For the convenience of our clients, we also offer the options to meet via video conference or by telephone

Helping People Move
Forward With Their Lives
  1. Home
  2.  » 
  3. Divorce
  4.  » New theory connects divorce rates with salary differences

New theory connects divorce rates with salary differences

On Behalf of | May 7, 2017 | Divorce

Statistics show that the numbers of people who marry and those who divorce fluctuate annually. People in Michigan seem to be interested in new research showing what predicts a successful marriage and what may indicate a couple is heading for divorce. New research presents another theory for why a couple may end up in divorce court, and that theory centers on salaries.

The latest report from the federal Bureau of Labor Statistics shows that wives earn the money for about 38 percent of heterosexual married couples. If both spouses work, wives earn more than their husbands 29 percent of the time, and this number is rising. A Harvard Business Review study shows a correlation between these statistics and the rising number of divorces.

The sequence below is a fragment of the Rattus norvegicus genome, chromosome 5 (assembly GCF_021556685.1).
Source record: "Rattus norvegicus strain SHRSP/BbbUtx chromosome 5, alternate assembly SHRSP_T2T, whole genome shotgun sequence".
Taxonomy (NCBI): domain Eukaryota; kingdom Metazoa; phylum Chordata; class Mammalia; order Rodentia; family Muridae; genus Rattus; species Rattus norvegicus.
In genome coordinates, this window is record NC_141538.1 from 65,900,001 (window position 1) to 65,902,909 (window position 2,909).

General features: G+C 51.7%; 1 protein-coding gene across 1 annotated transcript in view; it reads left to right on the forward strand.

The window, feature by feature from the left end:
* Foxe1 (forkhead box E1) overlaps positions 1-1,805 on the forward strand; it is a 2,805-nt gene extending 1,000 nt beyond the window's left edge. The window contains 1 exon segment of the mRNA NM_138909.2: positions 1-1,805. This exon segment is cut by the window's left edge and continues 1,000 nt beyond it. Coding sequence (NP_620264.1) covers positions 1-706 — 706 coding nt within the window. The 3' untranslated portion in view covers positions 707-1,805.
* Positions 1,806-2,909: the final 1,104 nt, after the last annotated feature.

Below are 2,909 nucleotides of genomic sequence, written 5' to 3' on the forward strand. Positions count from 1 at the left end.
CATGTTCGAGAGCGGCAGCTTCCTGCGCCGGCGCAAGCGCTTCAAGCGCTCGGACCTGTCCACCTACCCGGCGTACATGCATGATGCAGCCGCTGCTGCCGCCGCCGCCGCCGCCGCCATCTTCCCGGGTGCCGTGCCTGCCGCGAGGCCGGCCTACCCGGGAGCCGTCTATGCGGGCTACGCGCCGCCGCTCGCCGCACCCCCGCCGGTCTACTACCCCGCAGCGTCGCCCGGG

The Harvard study concludes that wives tend to feel embarrassed and husbands more anxious if the husbands earn less than their wives do, and those feelings may lead to dissatisfaction in the marriage. However, husbands can counter any negative emotions if they help out around the house. In fact, marriages in which the wife earns more money tend to be more stable when the husband offers tangible support such as cleaning up or caring for the children.

This study offers only one theory for the causes of a divorce. Each relationship in Michigan is unique, and the reasons why a marriage ends are typically personal and painful. When divorce is imminent, people often reach out to an attorney for advice and assistance. An attorney can discuss the various options and help one decide if mediation or litigation will work best for a specific situation.

Source: Miami Herald, “Women earning more means divorce is more likely — unless husbands do housework“, Kate Irby, May 4, 2017